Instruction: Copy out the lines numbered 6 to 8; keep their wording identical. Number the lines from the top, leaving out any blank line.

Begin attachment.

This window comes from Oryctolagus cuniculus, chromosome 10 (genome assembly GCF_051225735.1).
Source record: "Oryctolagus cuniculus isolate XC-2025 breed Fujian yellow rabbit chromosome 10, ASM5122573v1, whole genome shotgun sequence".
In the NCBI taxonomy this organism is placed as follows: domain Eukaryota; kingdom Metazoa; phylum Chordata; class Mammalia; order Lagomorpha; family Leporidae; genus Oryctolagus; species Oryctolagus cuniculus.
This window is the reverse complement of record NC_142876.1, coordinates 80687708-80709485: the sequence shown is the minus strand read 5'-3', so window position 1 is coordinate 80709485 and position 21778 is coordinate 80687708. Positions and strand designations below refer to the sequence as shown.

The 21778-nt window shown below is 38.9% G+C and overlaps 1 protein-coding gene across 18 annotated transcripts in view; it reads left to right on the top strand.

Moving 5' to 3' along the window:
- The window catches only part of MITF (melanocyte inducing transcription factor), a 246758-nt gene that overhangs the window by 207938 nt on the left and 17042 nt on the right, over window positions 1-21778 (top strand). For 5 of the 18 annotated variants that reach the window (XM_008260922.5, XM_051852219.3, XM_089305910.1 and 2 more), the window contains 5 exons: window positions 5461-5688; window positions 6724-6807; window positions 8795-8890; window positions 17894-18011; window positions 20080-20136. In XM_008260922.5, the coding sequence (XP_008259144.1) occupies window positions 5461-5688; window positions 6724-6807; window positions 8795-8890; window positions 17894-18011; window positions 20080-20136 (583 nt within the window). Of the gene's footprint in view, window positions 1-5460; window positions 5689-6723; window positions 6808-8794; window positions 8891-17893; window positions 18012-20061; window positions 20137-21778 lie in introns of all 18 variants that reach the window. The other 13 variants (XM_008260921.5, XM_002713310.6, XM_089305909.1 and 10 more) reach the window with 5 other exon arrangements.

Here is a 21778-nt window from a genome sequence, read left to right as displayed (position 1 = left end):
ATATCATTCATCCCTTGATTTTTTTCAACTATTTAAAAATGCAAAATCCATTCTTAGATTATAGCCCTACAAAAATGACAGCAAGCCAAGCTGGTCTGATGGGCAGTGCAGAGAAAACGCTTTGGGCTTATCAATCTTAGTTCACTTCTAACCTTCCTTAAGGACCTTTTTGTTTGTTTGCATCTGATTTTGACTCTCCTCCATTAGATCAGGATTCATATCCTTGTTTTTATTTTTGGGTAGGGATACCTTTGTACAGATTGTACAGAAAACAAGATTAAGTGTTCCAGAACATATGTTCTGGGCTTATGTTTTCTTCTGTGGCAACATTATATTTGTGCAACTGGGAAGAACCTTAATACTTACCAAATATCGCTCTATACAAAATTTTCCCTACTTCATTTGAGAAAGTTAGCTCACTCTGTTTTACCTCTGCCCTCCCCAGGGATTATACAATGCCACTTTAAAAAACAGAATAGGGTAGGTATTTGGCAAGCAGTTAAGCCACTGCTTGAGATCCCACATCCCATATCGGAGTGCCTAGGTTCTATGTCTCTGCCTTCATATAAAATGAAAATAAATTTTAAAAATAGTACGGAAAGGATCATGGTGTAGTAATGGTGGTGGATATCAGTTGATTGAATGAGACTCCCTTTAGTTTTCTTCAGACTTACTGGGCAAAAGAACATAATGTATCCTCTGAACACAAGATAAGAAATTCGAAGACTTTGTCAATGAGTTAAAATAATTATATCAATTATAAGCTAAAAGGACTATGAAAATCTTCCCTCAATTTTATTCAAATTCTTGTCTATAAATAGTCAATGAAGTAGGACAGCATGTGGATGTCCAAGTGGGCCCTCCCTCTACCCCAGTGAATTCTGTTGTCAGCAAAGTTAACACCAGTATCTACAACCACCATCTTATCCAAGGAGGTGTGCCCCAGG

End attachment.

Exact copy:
Moving 5' to 3' along the window:
- The window catches only part of MITF (melanocyte inducing transcription factor), a 246758-nt gene that overhangs the window by 207938 nt on the left and 17042 nt on the right, over window positions 1-21778 (top strand). For 5 of the 18 annotated variants that reach the window (XM_008260922.5, XM_051852219.3, XM_089305910.1 and 2 more), the window contains 5 exons: window positions 5461-5688; window positions 6724-6807; window positions 8795-8890; window positions 17894-18011; window positions 20080-20136. In XM_008260922.5, the coding sequence (XP_008259144.1) occupies window positions 5461-5688; window positions 6724-6807; window positions 8795-8890; window positions 17894-18011; window positions 20080-20136 (583 nt within the window). Of the gene's footprint in view, window positions 1-5460; window positions 5689-6723; window positions 6808-8794; window positions 8891-17893; window positions 18012-20061; window positions 20137-21778 lie in introns of all 18 variants that reach the window. The other 13 variants (XM_008260921.5, XM_002713310.6, XM_089305909.1 and 10 more) reach the window with 5 other exon arrangements.

Here is a 21778-nt window from a genome sequence, read left to right as displayed (position 1 = left end):